In April 2012, when he returned to Hungary from Brussels to celebrate Easter with his family, Szegedi began a dialogue with, his grandmother, Magdolna Klein. After several conversations, “she told me about her childhood,” he said. “She explained that her mother passed away when she was a young girl and she was brought up by a Jewish aunt and uncle who served as foster parents.”
Then she rolled back her sleeve to show her grandson the numbers tattooed on her forearm by guards at Auschwitz.
“It was a very traumatic moment,” Szegedi recalled. “I knew that nothing in my life was going to be like it was before. Many of my feelings came to the surface. It was when I finally faced the reality that I am Jewish, and I had to face the fact that I am personally related to the Holocaust. I felt sorry for my grandmother and sorry for myself as well.”
He resigned from Jobbik in June 2012 and began visiting Rabbi Koves in Budapest.
In 2014 he went to Auschwitz along with a camera crew to film footage for the documentary.
“The camp broke me a little bit,” he confided. “The cruelty that went on in there is very hard to imagine.”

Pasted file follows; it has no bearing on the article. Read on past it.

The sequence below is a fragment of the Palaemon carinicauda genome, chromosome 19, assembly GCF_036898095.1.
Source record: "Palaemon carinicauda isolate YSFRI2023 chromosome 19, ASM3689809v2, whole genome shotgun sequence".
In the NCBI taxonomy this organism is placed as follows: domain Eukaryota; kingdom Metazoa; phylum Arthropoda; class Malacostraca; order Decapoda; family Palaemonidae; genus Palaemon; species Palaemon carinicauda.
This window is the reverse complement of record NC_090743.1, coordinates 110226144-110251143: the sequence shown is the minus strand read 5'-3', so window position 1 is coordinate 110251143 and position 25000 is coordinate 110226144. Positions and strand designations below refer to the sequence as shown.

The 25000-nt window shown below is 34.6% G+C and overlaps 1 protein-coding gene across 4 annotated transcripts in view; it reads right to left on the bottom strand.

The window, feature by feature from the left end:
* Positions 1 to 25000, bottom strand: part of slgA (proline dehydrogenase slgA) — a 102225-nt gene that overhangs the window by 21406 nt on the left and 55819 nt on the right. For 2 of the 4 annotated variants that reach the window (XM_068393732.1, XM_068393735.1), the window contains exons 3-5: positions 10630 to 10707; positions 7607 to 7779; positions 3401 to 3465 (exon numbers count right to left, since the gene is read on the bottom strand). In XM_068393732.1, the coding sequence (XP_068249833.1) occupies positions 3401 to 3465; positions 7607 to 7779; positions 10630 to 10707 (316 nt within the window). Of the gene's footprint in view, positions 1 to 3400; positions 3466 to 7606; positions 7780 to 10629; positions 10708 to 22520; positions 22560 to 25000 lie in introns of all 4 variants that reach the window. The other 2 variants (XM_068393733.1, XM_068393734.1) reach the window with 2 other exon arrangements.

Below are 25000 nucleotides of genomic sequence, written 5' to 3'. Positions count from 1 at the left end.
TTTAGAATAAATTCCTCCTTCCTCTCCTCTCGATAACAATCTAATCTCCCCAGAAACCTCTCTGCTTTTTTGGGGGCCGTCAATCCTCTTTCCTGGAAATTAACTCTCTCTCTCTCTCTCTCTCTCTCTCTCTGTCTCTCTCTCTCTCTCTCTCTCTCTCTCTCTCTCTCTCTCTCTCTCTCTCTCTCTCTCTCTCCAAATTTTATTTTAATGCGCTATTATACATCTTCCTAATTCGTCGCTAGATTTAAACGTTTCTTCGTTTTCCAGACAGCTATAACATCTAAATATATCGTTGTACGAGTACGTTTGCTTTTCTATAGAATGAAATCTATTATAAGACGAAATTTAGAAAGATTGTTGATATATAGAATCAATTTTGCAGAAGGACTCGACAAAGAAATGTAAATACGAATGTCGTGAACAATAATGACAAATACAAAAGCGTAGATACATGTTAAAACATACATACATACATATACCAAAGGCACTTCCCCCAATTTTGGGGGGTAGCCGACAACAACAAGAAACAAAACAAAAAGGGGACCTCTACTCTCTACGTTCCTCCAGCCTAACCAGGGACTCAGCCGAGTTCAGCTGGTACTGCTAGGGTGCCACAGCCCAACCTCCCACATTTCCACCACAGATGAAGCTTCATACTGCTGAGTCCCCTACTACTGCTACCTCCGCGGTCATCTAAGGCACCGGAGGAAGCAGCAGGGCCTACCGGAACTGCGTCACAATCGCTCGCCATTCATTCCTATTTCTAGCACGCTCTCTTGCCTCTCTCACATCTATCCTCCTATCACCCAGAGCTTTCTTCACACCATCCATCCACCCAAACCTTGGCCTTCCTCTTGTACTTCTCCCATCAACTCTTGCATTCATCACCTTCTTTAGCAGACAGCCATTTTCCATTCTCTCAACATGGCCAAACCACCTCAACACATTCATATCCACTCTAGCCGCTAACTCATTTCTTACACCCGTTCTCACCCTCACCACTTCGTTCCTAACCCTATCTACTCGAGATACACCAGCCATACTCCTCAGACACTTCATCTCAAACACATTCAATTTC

When his guide showed him the crematoria, she pointed to ditches outside the walls where ashes were shoveled, then soaked with water to keep them from becoming airborne.
“We stood by these ditches and I said to myself, ‘My grandfather is there somewhere, and uncles and aunts and so many thousands of people.’
“People who are anti-Semitic and racist today think that hatred ends when you start screaming at a Jew or spitting at someone, that this is as bad as it gets. But the end of anti-Semitism is a ditch filled with water and ashes.”
Today Szegedi is a businessman involved with real estate and a distillery, which makes a Hungarian version of fruit brandy called palinka. He studies with Rabbi Boruch Oberlander, director of the Chabad in Budapest, but did not have to convert because Oberlander found a certificate showing that his grandparents were married in a Jewish ceremony. He took a Jewish name, Dovid, and in 2013 he traveled to Israel, where he and his wife visited Jerusalem and Yad Vashem.
He speaks at Hungarian high schools and college campuses, and tours other parts of the world as well. (He spoke at the Chabad Center of Northwest NJ in Rockaway on Feb. 27.)
“This is a new beginning for me and my family,” he said. His wife, Christina, is beginning the process of converting to Judaism. Their two sons, ages seven and four, “are being raised so they understand what Yiddishkeit is. Halachically they are not Jewish yet, but they come to shul with me and attend a Chabad Sunday school. I hope they will choose the Jewish path.”
Szegedi said his mother “never got any Jewish education and she was never in a synagogue until she came with me but she is now on a good path of trying to accept her own identity. My father is more complicated. When he realized he had a Jewish family, he was completely taken aback.
“But the main thing is I maintain a close relationship with my parents.”